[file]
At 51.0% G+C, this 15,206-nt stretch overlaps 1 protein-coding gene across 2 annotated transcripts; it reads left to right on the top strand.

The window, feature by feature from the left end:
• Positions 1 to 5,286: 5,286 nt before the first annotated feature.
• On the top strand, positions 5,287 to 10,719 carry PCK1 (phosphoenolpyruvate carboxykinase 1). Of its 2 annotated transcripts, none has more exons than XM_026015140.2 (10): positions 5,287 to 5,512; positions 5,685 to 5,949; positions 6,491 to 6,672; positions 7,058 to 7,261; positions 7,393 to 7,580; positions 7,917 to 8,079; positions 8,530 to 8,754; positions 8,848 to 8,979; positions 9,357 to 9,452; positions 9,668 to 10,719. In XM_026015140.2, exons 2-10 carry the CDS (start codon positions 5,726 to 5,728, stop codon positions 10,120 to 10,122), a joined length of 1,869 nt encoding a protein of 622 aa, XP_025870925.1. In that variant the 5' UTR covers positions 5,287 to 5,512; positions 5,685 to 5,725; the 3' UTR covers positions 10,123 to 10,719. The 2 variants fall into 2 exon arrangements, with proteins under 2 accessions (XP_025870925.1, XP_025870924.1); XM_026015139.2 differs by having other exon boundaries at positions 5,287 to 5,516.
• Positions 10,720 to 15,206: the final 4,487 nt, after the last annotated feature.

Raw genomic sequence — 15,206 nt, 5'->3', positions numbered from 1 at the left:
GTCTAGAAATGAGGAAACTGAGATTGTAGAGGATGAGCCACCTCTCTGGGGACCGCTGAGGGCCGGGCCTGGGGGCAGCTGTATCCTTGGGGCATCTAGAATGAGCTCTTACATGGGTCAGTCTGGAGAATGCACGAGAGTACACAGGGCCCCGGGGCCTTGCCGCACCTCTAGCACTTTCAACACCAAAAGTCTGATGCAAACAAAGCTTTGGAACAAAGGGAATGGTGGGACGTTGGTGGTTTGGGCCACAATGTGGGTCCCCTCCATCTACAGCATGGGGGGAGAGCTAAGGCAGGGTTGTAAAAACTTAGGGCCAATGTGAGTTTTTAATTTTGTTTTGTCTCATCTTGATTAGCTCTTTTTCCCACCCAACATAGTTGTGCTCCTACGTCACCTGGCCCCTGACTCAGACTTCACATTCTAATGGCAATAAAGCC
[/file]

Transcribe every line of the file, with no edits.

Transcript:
At 51.0% G+C, this 15,206-nt stretch overlaps 1 protein-coding gene across 2 annotated transcripts; it reads left to right on the top strand.

The window, feature by feature from the left end:
• Positions 1 to 5,286: 5,286 nt before the first annotated feature.
• On the top strand, positions 5,287 to 10,719 carry PCK1 (phosphoenolpyruvate carboxykinase 1). Of its 2 annotated transcripts, none has more exons than XM_026015140.2 (10): positions 5,287 to 5,512; positions 5,685 to 5,949; positions 6,491 to 6,672; positions 7,058 to 7,261; positions 7,393 to 7,580; positions 7,917 to 8,079; positions 8,530 to 8,754; positions 8,848 to 8,979; positions 9,357 to 9,452; positions 9,668 to 10,719. In XM_026015140.2, exons 2-10 carry the CDS (start codon positions 5,726 to 5,728, stop codon positions 10,120 to 10,122), a joined length of 1,869 nt encoding a protein of 622 aa, XP_025870925.1. In that variant the 5' UTR covers positions 5,287 to 5,512; positions 5,685 to 5,725; the 3' UTR covers positions 10,123 to 10,719. The 2 variants fall into 2 exon arrangements, with proteins under 2 accessions (XP_025870925.1, XP_025870924.1); XM_026015139.2 differs by having other exon boundaries at positions 5,287 to 5,516.
• Positions 10,720 to 15,206: the final 4,487 nt, after the last annotated feature.

Raw genomic sequence — 15,206 nt, 5'->3', positions numbered from 1 at the left:
GTCTAGAAATGAGGAAACTGAGATTGTAGAGGATGAGCCACCTCTCTGGGGACCGCTGAGGGCCGGGCCTGGGGGCAGCTGTATCCTTGGGGCATCTAGAATGAGCTCTTACATGGGTCAGTCTGGAGAATGCACGAGAGTACACAGGGCCCCGGGGCCTTGCCGCACCTCTAGCACTTTCAACACCAAAAGTCTGATGCAAACAAAGCTTTGGAACAAAGGGAATGGTGGGACGTTGGTGGTTTGGGCCACAATGTGGGTCCCCTCCATCTACAGCATGGGGGGAGAGCTAAGGCAGGGTTGTAAAAACTTAGGGCCAATGTGAGTTTTTAATTTTGTTTTGTCTCATCTTGATTAGCTCTTTTTCCCACCCAACATAGTTGTGCTCCTACGTCACCTGGCCCCTGACTCAGACTTCACATTCTAATGGCAATAAAGCC